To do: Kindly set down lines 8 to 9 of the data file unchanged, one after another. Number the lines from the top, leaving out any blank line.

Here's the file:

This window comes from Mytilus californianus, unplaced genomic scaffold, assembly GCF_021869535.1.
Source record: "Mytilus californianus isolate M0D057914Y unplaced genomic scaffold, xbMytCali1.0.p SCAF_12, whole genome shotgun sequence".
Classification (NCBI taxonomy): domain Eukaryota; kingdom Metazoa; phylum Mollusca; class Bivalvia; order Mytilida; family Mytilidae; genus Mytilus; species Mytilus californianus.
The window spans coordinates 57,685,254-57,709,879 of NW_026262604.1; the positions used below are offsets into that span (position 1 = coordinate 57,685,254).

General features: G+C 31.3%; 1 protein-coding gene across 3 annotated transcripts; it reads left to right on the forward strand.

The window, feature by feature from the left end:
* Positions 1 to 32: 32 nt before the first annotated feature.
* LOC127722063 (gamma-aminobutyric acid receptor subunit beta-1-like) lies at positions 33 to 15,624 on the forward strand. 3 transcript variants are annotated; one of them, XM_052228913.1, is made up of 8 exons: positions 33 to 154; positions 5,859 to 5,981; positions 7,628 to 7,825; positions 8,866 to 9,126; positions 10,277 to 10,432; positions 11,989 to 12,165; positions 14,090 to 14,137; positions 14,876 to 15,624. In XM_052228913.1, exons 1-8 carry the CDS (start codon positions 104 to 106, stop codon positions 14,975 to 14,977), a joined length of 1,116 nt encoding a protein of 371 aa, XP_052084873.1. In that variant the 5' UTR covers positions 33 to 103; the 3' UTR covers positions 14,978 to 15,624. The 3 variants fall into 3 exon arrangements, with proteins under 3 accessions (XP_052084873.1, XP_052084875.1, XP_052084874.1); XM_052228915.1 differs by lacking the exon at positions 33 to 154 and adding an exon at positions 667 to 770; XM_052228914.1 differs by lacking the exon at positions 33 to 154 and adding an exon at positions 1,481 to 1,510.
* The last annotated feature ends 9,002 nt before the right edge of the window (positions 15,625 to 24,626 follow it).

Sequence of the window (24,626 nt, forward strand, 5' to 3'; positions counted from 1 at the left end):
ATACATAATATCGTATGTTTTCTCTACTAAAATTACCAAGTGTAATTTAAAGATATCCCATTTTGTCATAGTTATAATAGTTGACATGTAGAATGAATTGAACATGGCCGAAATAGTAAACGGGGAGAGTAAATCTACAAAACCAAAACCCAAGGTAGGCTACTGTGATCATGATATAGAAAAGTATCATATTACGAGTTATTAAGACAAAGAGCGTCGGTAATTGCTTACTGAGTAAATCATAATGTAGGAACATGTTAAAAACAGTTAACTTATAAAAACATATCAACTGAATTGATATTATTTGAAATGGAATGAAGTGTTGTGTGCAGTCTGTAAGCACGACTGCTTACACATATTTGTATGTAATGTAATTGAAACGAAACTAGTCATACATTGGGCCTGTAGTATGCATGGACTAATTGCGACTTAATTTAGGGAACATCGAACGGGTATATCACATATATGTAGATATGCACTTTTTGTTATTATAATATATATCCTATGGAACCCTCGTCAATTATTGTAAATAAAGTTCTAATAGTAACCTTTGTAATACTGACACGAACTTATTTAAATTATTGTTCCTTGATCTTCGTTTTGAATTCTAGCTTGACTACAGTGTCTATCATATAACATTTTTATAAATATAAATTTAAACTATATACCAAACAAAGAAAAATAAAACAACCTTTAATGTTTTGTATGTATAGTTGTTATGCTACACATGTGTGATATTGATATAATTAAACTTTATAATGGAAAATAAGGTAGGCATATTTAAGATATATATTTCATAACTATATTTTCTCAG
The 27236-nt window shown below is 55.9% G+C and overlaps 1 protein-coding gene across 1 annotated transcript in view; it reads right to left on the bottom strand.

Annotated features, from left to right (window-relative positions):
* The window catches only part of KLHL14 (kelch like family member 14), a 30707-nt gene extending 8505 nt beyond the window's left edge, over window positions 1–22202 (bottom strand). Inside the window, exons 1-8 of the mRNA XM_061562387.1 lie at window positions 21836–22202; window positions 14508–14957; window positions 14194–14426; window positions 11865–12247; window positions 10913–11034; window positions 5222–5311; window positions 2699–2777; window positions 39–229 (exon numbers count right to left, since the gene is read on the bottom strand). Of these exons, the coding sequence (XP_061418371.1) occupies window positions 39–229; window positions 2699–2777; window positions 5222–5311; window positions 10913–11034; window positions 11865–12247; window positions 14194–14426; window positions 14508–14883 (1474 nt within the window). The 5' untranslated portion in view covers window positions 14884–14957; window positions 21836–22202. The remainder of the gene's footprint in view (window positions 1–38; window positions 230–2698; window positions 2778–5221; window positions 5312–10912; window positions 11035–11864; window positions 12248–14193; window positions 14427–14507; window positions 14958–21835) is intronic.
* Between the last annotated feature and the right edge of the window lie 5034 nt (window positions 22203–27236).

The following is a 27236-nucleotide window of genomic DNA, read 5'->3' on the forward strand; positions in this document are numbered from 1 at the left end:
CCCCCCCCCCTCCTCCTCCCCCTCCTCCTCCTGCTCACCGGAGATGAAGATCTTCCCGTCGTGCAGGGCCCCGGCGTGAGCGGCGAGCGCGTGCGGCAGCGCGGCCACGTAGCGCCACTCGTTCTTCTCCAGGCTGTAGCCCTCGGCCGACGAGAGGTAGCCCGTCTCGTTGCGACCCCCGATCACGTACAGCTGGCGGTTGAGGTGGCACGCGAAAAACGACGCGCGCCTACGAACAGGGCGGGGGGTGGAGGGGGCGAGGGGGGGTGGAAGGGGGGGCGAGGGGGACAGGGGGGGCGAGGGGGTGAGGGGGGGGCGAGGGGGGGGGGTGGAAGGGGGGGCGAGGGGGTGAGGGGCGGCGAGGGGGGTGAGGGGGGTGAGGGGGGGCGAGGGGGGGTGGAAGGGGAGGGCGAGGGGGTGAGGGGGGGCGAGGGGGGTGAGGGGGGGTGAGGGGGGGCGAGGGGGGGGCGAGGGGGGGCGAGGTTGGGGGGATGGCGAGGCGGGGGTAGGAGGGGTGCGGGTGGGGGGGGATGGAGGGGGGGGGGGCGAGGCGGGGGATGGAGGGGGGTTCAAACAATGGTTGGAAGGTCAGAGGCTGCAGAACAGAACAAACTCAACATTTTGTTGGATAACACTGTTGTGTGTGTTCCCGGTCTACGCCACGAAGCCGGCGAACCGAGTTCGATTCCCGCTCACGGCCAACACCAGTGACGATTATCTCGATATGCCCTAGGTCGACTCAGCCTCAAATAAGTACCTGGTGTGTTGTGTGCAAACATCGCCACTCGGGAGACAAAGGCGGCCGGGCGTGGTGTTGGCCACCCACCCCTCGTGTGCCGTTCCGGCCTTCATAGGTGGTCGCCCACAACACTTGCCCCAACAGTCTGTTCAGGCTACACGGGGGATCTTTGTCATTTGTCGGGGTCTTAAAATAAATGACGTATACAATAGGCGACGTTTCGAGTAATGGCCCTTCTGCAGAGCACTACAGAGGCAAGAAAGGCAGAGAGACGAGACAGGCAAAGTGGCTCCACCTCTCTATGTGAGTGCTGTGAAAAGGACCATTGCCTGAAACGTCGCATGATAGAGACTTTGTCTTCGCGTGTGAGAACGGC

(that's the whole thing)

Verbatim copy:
* LOC127722063 (gamma-aminobutyric acid receptor subunit beta-1-like) lies at positions 33 to 15,624 on the forward strand. 3 transcript variants are annotated; one of them, XM_052228913.1, is made up of 8 exons: positions 33 to 154; positions 5,859 to 5,981; positions 7,628 to 7,825; positions 8,866 to 9,126; positions 10,277 to 10,432; positions 11,989 to 12,165; positions 14,090 to 14,137; positions 14,876 to 15,624. In XM_052228913.1, exons 1-8 carry the CDS (start codon positions 104 to 106, stop codon positions 14,975 to 14,977), a joined length of 1,116 nt encoding a protein of 371 aa, XP_052084873.1. In that variant the 5' UTR covers positions 33 to 103; the 3' UTR covers positions 14,978 to 15,624. The 3 variants fall into 3 exon arrangements, with proteins under 3 accessions (XP_052084873.1, XP_052084875.1, XP_052084874.1); XM_052228915.1 differs by lacking the exon at positions 33 to 154 and adding an exon at positions 667 to 770; XM_052228914.1 differs by lacking the exon at positions 33 to 154 and adding an exon at positions 1,481 to 1,510.
* The last annotated feature ends 9,002 nt before the right edge of the window (positions 15,625 to 24,626 follow it).